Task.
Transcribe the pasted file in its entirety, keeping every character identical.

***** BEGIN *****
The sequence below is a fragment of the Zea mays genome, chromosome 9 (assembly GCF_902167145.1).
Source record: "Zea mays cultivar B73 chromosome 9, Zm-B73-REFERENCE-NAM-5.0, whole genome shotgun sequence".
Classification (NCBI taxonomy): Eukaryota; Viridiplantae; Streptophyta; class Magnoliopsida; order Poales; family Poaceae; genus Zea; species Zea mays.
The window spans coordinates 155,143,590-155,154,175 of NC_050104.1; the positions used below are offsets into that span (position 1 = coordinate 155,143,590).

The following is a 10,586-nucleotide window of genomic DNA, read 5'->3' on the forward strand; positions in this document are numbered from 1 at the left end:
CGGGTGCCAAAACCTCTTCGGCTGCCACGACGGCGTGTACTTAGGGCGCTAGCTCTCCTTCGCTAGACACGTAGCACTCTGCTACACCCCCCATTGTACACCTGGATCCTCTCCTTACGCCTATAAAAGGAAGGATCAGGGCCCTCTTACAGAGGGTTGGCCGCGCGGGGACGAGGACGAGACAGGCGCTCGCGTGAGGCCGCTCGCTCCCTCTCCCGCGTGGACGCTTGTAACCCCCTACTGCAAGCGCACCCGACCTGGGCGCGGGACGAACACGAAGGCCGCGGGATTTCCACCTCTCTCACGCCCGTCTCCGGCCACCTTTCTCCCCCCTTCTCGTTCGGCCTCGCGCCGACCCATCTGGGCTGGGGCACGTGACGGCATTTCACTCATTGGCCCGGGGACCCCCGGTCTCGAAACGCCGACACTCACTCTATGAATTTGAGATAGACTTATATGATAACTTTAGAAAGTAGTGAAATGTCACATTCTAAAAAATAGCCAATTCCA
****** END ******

The sequence below is a fragment of the Zea mays genome, chromosome 9 (assembly GCF_902167145.1).
Source record: "Zea mays cultivar B73 chromosome 9, Zm-B73-REFERENCE-NAM-5.0, whole genome shotgun sequence".
Classification (NCBI taxonomy): Eukaryota; Viridiplantae; Streptophyta; class Magnoliopsida; order Poales; family Poaceae; genus Zea; species Zea mays.
The window spans coordinates 155,143,590-155,154,175 of NC_050104.1; the positions used below are offsets into that span (position 1 = coordinate 155,143,590).

The following is a 10,586-nucleotide window of genomic DNA, read 5'->3' on the forward strand; positions in this document are numbered from 1 at the left end:
CGGGTGCCAAAACCTCTTCGGCTGCCACGACGGCGTGTACTTAGGGCGCTAGCTCTCCTTCGCTAGACACGTAGCACTCTGCTACACCCCCCATTGTACACCTGGATCCTCTCCTTACGCCTATAAAAGGAAGGATCAGGGCCCTCTTACAGAGGGTTGGCCGCGCGGGGACGAGGACGAGACAGGCGCTCGCGTGAGGCCGCTCGCTCCCTCTCCCGCGTGGACGCTTGTAACCCCCTACTGCAAGCGCACCCGACCTGGGCGCGGGACGAACACGAAGGCCGCGGGATTTCCACCTCTCTCACGCCCGTCTCCGGCCACCTTTCTCCCCCCTTCTCGTTCGGCCTCGCGCCGACCCATCTGGGCTGGGGCACGTGACGGCATTTCACTCATTGGCCCGGGGACCCCCGGTCTCGAAACGCCGACACTCACTCTATGAATTTGAGATAGACTTATATGATAACTTTAGAAAGTAGTGAAATGTCACATTCTAAAAAATAGCCAATTCCA